Excavations are set for 1980 Gwangju victims

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Excavations are set for 1980 Gwangju victims

The justice ministry said Friday it officially approved a plan to dig for the remains of victims who went missing during a 1980 pro-democracy uprising at an old prison site in the southern provincial city of Gwangju.

A joint team formed by the government and the May 18 Memorial Foundation announced the project late last month, and it will start as early as this week.

The Ministry of Justice said it completed all necessary procedures, including verifying the expertise of the team and safety checks, and will fully support the project going forward.

Dozens of victims are believed to have been secretly buried during the bloody crackdown 37 years ago, when thousands of Gwangju citizens rose up against the military junta led by Gen. Chun Doo-hwan, who seized power in a coup.

The junta sent tank-led paratroopers to ruthlessly quell the nine-day revolt. More than 200 people were killed and 1,800 wounded, official data show, while many believe the death toll was much higher.

The excavation site, now covered in asphalt, is where the Gwangju Prison had been located. The team plans to bring in ground-penetrating radar that can reach as much as 10 meters (33 feet) deep.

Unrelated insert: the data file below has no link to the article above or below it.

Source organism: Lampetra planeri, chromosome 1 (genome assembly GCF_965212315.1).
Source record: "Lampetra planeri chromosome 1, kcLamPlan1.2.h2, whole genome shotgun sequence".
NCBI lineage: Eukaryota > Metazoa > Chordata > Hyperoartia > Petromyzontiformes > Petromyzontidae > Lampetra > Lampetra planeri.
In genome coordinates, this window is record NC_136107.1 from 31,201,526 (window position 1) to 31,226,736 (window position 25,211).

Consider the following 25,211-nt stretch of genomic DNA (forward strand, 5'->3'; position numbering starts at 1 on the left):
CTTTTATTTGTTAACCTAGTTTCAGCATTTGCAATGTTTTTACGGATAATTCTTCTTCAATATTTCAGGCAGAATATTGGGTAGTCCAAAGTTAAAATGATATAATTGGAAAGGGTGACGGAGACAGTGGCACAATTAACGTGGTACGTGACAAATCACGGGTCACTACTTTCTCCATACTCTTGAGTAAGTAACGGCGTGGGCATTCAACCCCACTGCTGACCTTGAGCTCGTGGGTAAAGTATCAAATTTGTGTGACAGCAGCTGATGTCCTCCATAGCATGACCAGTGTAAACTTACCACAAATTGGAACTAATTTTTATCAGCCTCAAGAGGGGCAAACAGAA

Calls for a fresh investigation into the massacre have been strong, but moves were tepid under the two previous conservative governments. President Moon Jae-in, who took office in May, has promised to get to the truth and has ordered a special probe into the case.

The excavation team chose the old prison site based on the testimony from a major in an airborne brigade in charge of the crackdown.

He confessed to burying some 12 bodies in a farm that was at the facility. A couple of people who were inmates at the time also told the foundation they witnessed bodies being disposed of.

Any remains they find at the site will be analyzed for DNA comparison with the samples collected from 295 families of the missing, the foundation said.

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